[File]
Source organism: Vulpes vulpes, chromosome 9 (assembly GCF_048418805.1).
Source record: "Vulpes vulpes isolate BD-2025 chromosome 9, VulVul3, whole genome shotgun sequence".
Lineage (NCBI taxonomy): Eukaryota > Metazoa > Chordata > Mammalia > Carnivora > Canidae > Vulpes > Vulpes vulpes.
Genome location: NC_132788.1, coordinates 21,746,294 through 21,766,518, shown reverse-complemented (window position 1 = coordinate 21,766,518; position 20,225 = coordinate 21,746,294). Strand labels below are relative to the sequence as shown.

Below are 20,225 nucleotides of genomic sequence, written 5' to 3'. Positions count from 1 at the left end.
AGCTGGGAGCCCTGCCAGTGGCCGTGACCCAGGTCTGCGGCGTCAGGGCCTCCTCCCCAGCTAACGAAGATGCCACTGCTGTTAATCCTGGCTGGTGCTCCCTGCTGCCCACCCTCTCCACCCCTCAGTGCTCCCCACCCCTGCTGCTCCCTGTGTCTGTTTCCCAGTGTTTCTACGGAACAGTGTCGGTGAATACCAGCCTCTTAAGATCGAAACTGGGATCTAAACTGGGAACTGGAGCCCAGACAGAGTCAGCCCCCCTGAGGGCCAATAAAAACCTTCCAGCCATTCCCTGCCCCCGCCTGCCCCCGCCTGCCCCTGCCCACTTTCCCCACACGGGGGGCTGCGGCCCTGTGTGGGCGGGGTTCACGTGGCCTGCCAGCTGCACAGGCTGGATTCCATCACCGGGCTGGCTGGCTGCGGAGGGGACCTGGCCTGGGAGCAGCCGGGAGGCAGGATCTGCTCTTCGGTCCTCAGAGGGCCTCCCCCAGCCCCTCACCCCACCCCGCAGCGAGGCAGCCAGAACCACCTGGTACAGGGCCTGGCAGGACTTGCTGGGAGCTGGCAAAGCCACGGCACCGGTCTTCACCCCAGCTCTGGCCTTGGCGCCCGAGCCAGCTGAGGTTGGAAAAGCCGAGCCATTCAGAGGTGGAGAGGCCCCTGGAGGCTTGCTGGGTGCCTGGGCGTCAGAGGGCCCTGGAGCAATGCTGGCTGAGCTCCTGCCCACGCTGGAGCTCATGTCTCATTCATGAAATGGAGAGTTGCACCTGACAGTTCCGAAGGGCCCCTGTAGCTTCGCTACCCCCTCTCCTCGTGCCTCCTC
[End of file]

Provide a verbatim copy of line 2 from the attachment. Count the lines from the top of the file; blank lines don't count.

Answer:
Source record: "Vulpes vulpes isolate BD-2025 chromosome 9, VulVul3, whole genome shotgun sequence".